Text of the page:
Another thing that they share, she revealed, is the huge sense of responsibility they both feel for the families who appear in the series. “It’s not something to be taken lightly,” she says. “It’s not for show.”
All of the cases were memorable in their own way, but Silva said that she was especially haunted by the circumstances of the case in an episode titled “The Dayton Eight,” which involved several kids who were involved in an incident where a house burned down and an eight-year-old girl died.
“That episode was extremely hard for me,” she says. “Because I have a heart for young people. Our youth are our future, and I do a lot of juvenile work. When someone under 18 commits a crime, rather than just saying, ‘Put that monster away,’ my first reaction is always, ‘What happened to them? Why are they even out at this hour? Where are their parents’?”
“I cried a lot in that one,” Silva admits. “I hate when I cry, but that one was a tearjerker. That episode is absolutely tragic.”
In addition to her faith and her bond with Anderson, Silva said she credits family, friends, and “an amazing husband who knows the real me … who said, ‘This is right up your alley. This is something that you’re meant to do’,” when she hits tough times on a case.
“I am one hundred percent proud of the work on this show and proud to be part of it,” Silva says.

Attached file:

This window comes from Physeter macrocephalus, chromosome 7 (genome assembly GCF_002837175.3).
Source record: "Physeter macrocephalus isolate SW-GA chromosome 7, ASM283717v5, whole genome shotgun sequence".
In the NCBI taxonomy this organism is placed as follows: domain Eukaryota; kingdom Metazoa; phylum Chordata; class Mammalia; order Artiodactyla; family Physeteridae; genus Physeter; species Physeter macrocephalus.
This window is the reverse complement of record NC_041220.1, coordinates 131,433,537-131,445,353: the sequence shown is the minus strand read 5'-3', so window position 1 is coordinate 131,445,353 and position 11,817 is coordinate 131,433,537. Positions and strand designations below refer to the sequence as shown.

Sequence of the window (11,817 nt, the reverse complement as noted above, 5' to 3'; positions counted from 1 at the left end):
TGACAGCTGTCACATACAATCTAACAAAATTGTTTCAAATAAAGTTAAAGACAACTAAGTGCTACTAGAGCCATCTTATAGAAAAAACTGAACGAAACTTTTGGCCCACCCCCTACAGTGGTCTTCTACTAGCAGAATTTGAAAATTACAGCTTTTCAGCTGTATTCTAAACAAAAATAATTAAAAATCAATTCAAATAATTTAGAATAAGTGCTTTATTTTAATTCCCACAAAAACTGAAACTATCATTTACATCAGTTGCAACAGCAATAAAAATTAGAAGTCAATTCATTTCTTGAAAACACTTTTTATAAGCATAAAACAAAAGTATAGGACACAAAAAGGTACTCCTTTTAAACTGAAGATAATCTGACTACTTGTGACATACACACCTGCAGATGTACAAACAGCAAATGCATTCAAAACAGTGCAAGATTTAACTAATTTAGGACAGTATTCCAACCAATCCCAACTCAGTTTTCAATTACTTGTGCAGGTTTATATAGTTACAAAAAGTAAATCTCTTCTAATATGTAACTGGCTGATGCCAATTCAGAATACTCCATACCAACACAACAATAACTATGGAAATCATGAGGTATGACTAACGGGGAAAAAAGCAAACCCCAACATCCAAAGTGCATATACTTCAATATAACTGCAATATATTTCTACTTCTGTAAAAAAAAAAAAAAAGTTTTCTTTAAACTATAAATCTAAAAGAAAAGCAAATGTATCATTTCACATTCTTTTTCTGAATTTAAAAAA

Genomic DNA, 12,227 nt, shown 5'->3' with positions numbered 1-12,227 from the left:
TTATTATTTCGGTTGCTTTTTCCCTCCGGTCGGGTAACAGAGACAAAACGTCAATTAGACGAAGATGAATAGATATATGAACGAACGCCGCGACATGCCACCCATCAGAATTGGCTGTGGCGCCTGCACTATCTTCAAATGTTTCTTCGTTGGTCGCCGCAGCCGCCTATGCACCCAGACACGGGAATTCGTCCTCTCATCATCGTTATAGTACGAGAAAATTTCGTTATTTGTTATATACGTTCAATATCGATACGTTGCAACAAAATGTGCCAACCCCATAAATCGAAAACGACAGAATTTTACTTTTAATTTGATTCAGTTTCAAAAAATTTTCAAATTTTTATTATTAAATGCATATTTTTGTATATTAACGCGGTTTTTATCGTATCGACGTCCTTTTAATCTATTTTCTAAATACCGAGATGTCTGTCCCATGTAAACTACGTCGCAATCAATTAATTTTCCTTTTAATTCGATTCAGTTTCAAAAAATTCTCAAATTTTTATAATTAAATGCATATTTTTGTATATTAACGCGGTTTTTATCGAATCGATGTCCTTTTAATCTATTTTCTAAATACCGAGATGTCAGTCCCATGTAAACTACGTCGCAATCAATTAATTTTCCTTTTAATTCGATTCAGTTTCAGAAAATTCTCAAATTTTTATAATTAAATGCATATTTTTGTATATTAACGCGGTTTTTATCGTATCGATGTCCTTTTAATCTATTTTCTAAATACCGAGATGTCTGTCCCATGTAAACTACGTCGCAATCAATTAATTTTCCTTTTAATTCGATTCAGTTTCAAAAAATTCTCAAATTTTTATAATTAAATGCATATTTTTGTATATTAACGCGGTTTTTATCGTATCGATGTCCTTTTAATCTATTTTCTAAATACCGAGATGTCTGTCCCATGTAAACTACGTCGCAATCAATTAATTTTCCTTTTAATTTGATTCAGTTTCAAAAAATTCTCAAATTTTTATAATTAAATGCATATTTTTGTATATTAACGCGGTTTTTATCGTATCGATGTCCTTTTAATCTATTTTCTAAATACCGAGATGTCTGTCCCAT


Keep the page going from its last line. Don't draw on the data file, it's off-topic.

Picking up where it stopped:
Her advice to anyone out there who finds themselves in the middle of a police investigation is simple: Get a lawyer.
“I respect law enforcement; I know that they are out to get truth, and I know that that’s the goal,” she says. “But I tell everyone that I come across: ‘If the police ever walk up to you for anything — whether you were part of it, whether you saw it, or anything — if the police ever walk up to you, it’s always a good idea to say, ‘I respectfully decline to answer any questions at this time, until I have an attorney present’,” she says.
“And the reason is that you never know what words are going to come out of your mouth that are going to be twisted. We’re all hoping that the state and law enforcement go for truth. But what happens is sometimes they get tunnel vision, and sometimes they mean to search for truth and suddenly they’re making the square fit into the hole, and they’ll do what they have to do in order to make it appear to the public that they got justice.
You just never know what you’re going to say that can come back and hurt you. That is your constitutional right, and you need to protect yourself and your family — and you need to protect the investigation.”
Silva wants parents to have frank conversations with their children about the importance of getting legal counsel in the same way that they tell them not to talk to strangers.
In the premiere episode, Silva and Anderson look into the case of K.C., Grondin, who was just 19 when he was charged with his girlfriend’s murder in 2011. The team questions whether KC’s family is right to believe that his conviction was a “grave injustice, or if the prosecution got it right and KC was an angry teenager driven to kill for lust and money.”
Reasonable Doubt’s second season will also see a pest control worker who was convicted of brutally murdering a 71-year-old socialite and a husband who was convicted of killing his wife in the bathtub.
Watch “The Code” episode of Investigation Discovery’s Reasonable Doubt on ID GO now!
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Main photo: Fatima Silva [Investigation Discovery]